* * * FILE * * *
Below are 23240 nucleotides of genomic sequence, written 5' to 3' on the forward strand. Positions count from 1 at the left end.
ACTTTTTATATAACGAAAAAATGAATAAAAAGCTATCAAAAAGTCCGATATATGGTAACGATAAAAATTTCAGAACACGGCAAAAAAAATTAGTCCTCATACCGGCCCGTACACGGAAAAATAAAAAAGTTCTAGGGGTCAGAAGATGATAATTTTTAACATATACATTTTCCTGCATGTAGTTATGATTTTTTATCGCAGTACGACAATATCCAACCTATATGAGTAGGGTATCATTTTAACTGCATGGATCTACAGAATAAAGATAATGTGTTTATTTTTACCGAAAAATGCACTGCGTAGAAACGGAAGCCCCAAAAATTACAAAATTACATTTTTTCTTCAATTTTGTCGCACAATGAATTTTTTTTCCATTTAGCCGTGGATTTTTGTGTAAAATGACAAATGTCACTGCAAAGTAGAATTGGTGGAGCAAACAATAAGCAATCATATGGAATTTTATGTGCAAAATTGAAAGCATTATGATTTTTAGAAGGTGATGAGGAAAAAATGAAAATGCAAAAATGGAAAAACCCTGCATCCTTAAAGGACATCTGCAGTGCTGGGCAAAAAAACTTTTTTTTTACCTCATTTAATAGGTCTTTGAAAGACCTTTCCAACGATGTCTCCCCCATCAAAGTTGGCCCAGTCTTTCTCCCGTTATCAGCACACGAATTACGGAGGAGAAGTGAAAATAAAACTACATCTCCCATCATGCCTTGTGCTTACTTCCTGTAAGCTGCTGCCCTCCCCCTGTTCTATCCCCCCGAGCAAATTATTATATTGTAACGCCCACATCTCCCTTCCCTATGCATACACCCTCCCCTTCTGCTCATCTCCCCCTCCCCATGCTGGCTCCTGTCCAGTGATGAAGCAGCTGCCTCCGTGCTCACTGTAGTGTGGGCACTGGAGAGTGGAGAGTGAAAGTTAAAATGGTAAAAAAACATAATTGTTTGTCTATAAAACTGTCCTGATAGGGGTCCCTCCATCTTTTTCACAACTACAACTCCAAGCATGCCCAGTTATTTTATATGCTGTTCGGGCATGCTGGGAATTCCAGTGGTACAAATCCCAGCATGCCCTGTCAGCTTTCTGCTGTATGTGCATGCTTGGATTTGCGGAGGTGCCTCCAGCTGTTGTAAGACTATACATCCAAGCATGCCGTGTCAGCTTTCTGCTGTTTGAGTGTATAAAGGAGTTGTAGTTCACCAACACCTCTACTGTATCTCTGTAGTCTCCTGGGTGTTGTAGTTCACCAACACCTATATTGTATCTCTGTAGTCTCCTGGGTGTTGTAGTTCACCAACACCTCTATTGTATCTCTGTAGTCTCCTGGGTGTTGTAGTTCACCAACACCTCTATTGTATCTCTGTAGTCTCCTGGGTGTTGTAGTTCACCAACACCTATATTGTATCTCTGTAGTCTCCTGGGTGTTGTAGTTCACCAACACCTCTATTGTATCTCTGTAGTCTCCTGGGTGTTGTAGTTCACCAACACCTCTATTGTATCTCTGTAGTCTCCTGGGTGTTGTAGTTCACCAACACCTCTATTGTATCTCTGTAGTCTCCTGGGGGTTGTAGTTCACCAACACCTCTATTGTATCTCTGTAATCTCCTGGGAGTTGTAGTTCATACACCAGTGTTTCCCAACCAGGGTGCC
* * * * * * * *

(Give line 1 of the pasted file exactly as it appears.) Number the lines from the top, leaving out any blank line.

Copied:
Below are 23240 nucleotides of genomic sequence, written 5' to 3' on the forward strand. Positions count from 1 at the left end.